She was cast as a "sad faced girl."  This means she dances in the "Put on a Happy Face" number.  Over the past few weeks she has had the opportunity to work with a professional choreographer from California.  This has been a neat experience for her and is a bit of a change from the norm of having dance classes with her choreographers.  She is also dancing with a non-dancer so she is learning that what she takes for granted is much more difficult for others.

She has about a month of rehearsal left before performances start.  Then there is a break and in February the show will be performed again as part of a competition.  The SHAPE theater is truly an award winning theater.  Their most recent production took top honors in several categories at a European competition and will be progressing on to New York.

I'm sure I will have more to say about Bye Bye Birdie as the production gets closer, so watch this space.

Tuesday, November 2, 2010

Know your Flemmish

Belgium is a multi-lingual country.  In various parts one will encounter French, Flemish, Dutch and/German.  When one changes sections, the signs change.  What makes this particularly interesting is the change in directional signs.

In the French parts signs direct us to Paris, Bruxelles, Mons, Soignes, and Namur.  I'm guessing you can quickly figure out that Bruxelles is Brussels.  Now try this...

Upon exiting the Brussels airport, you can go to the train station and find trains that will take you to Parjis, Bergen, Zinnik, and Namur.  You got Parjis right?  Namur as well.  What about Bergen and Zinnik?

Bergen = Mons
Zinnik = Soignes

Not as easy.  When I am heading home from Brussels, I have to start by following the signs to Bergen and then switch over to following the signs to Mons.

Why such a change in name?  Actually the name stays the same, it's just that the translation is so different.  Mons means mound/hill in French.  Bergen means the same but in Flemmish.  It would be as if we called Detroit - Of the Strait or San Antonio - St. Anthony.  Just think about all the languages represented in our place names within the US - French, Spanish, several Native American languages, English, Dutch.  We could easily have a crazy system of road signs, I guess I should be grateful, I only have to work in two languages.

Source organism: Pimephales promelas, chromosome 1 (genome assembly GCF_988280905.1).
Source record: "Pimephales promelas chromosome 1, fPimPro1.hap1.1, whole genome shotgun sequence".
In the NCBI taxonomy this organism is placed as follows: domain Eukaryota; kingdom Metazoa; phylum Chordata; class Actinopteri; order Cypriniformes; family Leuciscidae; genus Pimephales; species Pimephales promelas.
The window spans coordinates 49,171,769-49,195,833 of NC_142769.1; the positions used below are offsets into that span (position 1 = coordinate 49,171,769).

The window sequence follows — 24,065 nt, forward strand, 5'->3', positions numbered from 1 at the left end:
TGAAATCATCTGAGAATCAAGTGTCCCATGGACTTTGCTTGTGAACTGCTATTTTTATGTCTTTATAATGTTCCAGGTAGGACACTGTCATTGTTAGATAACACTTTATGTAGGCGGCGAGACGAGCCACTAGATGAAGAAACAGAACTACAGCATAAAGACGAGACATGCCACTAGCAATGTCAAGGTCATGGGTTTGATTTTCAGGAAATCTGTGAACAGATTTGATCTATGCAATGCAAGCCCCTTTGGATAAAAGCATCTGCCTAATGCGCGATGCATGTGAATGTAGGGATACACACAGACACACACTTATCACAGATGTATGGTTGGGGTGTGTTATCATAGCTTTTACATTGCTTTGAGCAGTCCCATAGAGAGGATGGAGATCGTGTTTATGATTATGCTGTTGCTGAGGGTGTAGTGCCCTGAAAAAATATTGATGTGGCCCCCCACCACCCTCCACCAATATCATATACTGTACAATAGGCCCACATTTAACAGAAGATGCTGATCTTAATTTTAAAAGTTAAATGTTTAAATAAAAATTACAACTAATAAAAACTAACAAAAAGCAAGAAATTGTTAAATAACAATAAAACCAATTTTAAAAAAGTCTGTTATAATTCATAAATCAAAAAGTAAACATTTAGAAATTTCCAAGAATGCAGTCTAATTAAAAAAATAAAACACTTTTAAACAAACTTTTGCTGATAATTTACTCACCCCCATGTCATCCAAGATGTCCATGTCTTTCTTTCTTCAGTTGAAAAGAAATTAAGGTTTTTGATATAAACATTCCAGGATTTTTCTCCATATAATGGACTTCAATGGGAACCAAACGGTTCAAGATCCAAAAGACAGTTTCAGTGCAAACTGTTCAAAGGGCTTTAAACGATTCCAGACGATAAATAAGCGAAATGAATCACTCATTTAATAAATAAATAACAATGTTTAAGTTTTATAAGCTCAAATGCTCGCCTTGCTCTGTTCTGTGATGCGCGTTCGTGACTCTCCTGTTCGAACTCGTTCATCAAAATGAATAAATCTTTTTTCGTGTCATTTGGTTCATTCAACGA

Monday, November 1, 2010

All Saints Day

Today is All Saints Day, also known as Solemnity of All Saints or Hallowmas.  It is a holy day on the Roman Catholic Church calendar but many Protestants observe this holy day too.  On this day we remember the saints who have gone on before us, particularly those who have died within the past year.  We give thanks for their witness for the ways in which their lives glorified God, for their faith lived out in our midst.

Who are you thankful for this day?  Whose faith has had an impact on yours?  And if you aren't sure about God and Christianity - I'll simply ask, who do you miss?  Whose love made a difference in your life?

Now to get a bit less reverent -
In searching for a link for All Saints, I came across an interesting little nugget.  I knew that in the RC (Roman Catholic) calendar that All Saints was a day of Holy Obligation (meaning church attendance on this day is considered a must).  I did not know that if you live in the United States it is not a holy obligation if All Saints falls on a Saturday or Monday (you're off the hook this year).  Also if you live in Hawaii it isn't a holy obligation no matter what day it falls on.  Are Mondays, Saturdays and Hawaii somehow special?  How does living in the US versus living in Europe or South American make a religious observance optional when for others it is obligatory?